Jairek: Yes. And in all honesty, that’s a moment that I don’t think anyone ever deserves in life to hear. I don’t think it’s fair for anyone in a white coat called a doctor to tell you that you have so many days to live, because who knows. There are modern miracles and old miracles, too. But miracles that happen that according to scientists, you’re supposed to die but the guy lives for fifty more years. Who knows what’s really going to happen?
But in that moment, it changed my whole perspective on life because I was in my 20’s. I’m a young person who’s looking at life as if I have forever to live. I’m invincible. I’ve got all the time in the world. I’m going to go do what I want.
And all of a sudden, someone tell you that you have five days left to live. It reshapes your thought process of what you now think is important.
Jack: Well, it’s huge!
Jairek: It is.
Jack: That’s the one thing that someone else can’t come and say, oh, yeah? You think that’s bad?
Jairek: It’s true. Those words coming out of someone’s mouth directed at your life makes you literally sit down and question everything.
And there are many, many people who face that type of moment of life at some stage of their life. Whether it’s older or younger. Whether it’s hearing about themselves or their child or family member. When you hear that, it shakes up your mind and body and puts you in a place of total uncertainty.
And my situation, specifically, had to do with malaria. I was living as a volunteer in Kangulumira, a rural Ugandan village. No running water. No toilets. No electricity. And I was helping out teaching organic farming techniques to refertilize and regenerate the land there, to get their farms back growing and to get their economy back growing, locally in Uganda. Just outside of Jinja. It’s about 4 ½ hours outside of Entebbe, which is the main city there.
It’s a beautiful place to live. Amazing, amazing place to be and such a happy and rich and alive culture that exists in the village. But it’s full of challenges and one of the big challenges was malaria running rampant. And I got it. And it put me on my butt.
I went to go see the doctor at that time and I remember him pulling out my blood sample and showing me I had 55,000 parasites per one red blood cell. And he said, every 8 to 10 hours, the eggs hatch. When they hatch, they destroy the cell they were in. Then they go feed on water. Immediately dehydrate your own body. And then they lay eggs in all the other cells. And he said, 8 to 10 hours later, they hatch again.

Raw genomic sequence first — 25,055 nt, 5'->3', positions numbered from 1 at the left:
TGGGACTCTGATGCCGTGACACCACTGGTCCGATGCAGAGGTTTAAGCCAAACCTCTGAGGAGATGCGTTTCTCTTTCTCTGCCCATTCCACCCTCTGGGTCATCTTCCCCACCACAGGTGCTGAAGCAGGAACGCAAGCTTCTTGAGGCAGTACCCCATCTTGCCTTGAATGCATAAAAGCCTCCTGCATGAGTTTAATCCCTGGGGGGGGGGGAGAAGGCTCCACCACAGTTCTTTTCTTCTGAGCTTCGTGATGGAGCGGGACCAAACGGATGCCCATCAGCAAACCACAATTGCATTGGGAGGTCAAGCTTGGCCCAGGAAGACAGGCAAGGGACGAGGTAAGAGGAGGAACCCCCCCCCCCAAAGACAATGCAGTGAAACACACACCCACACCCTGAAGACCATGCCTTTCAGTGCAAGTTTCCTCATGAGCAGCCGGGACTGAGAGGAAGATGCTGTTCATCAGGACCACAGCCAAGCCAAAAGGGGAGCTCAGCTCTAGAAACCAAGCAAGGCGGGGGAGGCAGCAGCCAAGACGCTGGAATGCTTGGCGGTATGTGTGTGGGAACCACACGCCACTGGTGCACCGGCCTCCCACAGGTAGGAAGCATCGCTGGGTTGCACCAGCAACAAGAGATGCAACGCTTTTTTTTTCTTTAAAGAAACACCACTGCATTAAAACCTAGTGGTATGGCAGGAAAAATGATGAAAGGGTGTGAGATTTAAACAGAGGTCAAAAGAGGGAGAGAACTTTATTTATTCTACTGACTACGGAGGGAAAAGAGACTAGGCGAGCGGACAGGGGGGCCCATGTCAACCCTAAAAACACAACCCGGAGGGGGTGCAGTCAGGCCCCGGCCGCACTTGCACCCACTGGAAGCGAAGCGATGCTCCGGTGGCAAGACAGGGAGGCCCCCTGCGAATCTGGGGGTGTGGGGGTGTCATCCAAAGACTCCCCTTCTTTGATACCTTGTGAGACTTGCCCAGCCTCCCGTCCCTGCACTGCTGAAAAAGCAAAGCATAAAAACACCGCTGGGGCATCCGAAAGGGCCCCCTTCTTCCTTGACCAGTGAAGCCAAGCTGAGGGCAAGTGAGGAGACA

They double in size. So it goes 55,000; 110,000; 220,000. He said at the rate they’re doubling, you have about, hmm, five days.
I remember looking at the guy and being stubborn because I don’t take medication. I don’t take inoculations and vaccinations. I didn’t believe, growing up with my family, they said your body will heal itself, as long as you nurture and take care of yourself. Your body has the ability to heal and nurture itself.
So I didn’t take the medicine. I wouldn’t take the medicine. The doctor finally came in with a scare tactic and said, listen. Let me show you what’s happening. And he showed me how it was going to work. And he said, listen, if you don’t take the medicine now, you’ve got five days left. And I remember I was stubborn. I said five days till what? And he said five days till you die. And I remember hearing those words and being like AAAHH!
Jack: Most of that would seem insurmountable. One of the biggest obstacles you can face.
Jack: And there are a lot of people out there that face a lot of different obstacles that they think, wow, this is a really obstacle. But what I love is you said something in your book that you had three choices when you were faced with that. And as soon as you said these three choices, I immediately thought these three choices apply to every single obstacle that anyone could have.
Jack: And there really are three choices. So talk about those three choices that you had. And really, they’re the same three choices that everyone has. But some of them just don’t give themselves that third option.
Jairek: Yeah. And even more so, there are three choices that everyone has every day they wake up in life. And when you wake up in life, if there’s an obstacle, if there’s a challenge, even the opportunity to take life on, there really are three choices.
One, give up. Believe you have no control. Believe there’s nothing you can do about it and just give up. And just allow life to push, pull, kick, throw, do whatever it’s going to do with you and whatever happens happens. You have no control whatsoever. Just whatever.
Option two, the crossed finger method.
Jack: Which is, I think, the most popular.
Jairek: It’s what most people do. Ah, cross your fingers and hope it goes well. You know? It’s not that you’re out of control. You’re hoping a lot. You hope it turns out. You hope it goes well. You hope something good happens.
Or option three, find a reason that’s so much bigger than just you. Find a reason to live. Find a reason to fight. Find a reason to go do what you want to do and fight like hell. And find a way to make it the way you want it to be. Find a way to create the life you want, to get the results you desire and deserve. To make it happen.
And I laid there in the hospital bed. And the really hard part about being in a moment like that wasn’t necessarily that I was sick. Wasn’t necessarily that I was told I had so many days to live. It’s the thought of being alone on the other side of earth where you have no family, no friends, and no community whatsoever to support you, to nurture you, to be around, to hold your hand, to even talk to.